A Note About Typography and Typos

By Alvalyn Lundgren 4 years agoNo Comments

I’m a big fan of elegant typography: Well-chosen fonts that fit the message of the design that are handled with finesse by the designer.

It can happen that a typo escapes the proof-reader’s scrutiny and lands front and center in the published design. The problem with typos is that they de-value even the best of designs, and make the client (and the designer) look bad. Typos occur most often in body copy, but sometimes show up in headlines. They come in 3 forms: spelling, punctuation and grammatical.

Since I recently needed to correct someone on the proper use of its and it’s, I was pleased to see a light-hearted info graphic address grammatical correction over on Copyblogger. The design, shown below, identifies misuse, explains the correct use and provides an example. This is a great case of graphic design being implemented to inform and correct in a way that’s friendly, immediate and easy to understand.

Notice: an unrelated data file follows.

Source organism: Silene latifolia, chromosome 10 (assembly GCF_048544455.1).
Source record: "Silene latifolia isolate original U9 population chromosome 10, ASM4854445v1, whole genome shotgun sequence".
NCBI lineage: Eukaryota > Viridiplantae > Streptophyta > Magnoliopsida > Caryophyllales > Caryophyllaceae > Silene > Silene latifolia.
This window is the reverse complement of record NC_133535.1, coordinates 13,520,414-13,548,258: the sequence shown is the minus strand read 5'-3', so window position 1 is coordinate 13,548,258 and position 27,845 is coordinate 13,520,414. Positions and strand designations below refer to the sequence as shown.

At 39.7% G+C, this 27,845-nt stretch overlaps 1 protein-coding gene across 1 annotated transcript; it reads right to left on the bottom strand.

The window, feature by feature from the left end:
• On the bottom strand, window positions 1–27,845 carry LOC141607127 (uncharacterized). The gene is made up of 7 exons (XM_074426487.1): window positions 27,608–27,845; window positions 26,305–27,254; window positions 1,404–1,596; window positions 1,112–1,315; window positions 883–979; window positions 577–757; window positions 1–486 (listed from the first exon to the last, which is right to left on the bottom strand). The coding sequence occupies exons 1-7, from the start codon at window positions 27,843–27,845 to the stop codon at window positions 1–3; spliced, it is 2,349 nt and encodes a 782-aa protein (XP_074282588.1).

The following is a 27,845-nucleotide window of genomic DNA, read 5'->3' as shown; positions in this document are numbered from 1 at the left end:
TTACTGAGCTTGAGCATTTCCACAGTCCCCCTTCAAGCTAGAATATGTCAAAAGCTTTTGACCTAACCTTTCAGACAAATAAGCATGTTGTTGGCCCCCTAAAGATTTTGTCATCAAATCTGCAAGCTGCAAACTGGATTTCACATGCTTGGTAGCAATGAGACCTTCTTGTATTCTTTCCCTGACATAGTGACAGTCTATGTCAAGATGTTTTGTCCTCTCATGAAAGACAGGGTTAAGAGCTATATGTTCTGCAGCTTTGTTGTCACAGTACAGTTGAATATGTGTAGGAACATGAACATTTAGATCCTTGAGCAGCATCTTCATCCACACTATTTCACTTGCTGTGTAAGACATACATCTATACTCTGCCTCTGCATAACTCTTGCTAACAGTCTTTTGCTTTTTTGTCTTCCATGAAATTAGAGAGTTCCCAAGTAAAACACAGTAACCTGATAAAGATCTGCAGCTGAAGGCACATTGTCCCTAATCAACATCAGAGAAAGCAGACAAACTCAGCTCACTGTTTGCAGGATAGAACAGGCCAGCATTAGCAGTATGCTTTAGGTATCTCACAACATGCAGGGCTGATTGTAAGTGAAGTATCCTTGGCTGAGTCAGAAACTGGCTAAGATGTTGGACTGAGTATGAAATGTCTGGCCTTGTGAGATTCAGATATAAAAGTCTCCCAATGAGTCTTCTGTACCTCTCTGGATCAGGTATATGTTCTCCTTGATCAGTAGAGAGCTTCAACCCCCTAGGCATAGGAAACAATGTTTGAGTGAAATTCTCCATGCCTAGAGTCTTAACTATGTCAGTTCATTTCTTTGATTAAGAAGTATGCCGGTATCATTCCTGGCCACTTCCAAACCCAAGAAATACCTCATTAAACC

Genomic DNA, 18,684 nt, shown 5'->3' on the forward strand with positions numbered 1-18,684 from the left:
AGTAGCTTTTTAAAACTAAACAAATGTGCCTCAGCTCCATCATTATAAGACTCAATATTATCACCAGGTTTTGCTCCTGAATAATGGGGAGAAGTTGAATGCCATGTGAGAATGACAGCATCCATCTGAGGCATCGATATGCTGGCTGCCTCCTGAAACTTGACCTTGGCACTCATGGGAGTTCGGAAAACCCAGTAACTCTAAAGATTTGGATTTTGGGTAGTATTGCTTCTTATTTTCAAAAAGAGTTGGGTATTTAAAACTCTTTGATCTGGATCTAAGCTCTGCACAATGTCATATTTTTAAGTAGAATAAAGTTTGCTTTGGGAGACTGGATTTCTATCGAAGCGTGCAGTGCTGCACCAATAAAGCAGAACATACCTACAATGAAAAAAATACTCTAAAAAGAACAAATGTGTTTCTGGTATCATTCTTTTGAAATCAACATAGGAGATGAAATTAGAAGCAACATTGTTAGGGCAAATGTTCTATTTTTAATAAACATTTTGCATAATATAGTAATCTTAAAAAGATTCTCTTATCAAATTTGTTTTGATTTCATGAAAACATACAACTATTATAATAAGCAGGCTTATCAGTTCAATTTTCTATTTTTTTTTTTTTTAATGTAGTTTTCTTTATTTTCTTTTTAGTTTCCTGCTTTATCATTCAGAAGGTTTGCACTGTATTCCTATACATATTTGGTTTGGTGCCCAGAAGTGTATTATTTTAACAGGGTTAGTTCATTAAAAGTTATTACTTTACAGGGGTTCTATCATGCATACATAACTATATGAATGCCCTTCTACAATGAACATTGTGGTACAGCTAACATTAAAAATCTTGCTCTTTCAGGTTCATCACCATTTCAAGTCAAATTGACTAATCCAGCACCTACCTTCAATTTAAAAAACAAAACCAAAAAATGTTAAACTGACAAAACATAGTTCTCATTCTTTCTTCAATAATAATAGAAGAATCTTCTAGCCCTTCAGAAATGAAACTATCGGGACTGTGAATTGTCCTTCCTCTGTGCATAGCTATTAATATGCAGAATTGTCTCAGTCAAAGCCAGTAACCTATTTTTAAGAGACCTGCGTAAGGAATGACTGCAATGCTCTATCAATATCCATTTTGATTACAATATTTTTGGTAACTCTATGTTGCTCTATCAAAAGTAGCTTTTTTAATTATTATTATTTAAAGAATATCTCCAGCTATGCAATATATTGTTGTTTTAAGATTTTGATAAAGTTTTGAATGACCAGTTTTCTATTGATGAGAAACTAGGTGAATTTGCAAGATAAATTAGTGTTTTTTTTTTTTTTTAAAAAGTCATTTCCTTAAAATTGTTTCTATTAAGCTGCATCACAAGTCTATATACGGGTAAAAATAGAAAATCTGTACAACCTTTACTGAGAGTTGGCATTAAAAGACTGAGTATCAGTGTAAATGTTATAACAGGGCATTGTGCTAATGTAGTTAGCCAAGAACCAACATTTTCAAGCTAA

15 Grammar Goofs That Make You Look Silly
Like this infographic? Get more copywriting tips from Copyblogger.

Categories:
  graphic designtypography
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About

 Alvalyn Lundgren

  (208 articles)

Alvalyn Lundgren is the visual evangelist (illustrator and designer) at Alvalyn Creative, an independent creative practice near Thousand Oaks, California. She has over 35 years experience creating visual branding, books, publications, web sites and illustrations for a wide range of clients. She is the creator of Freelance Road Trip — online business course for creative freelancers, and TwoFingersandaThumb — online design and drawing courses. Contact her for your visual branding, graphic and web design needs. Join her on Twitter, Facebook, Instagram, and subscribe to her free monthly newsletter.

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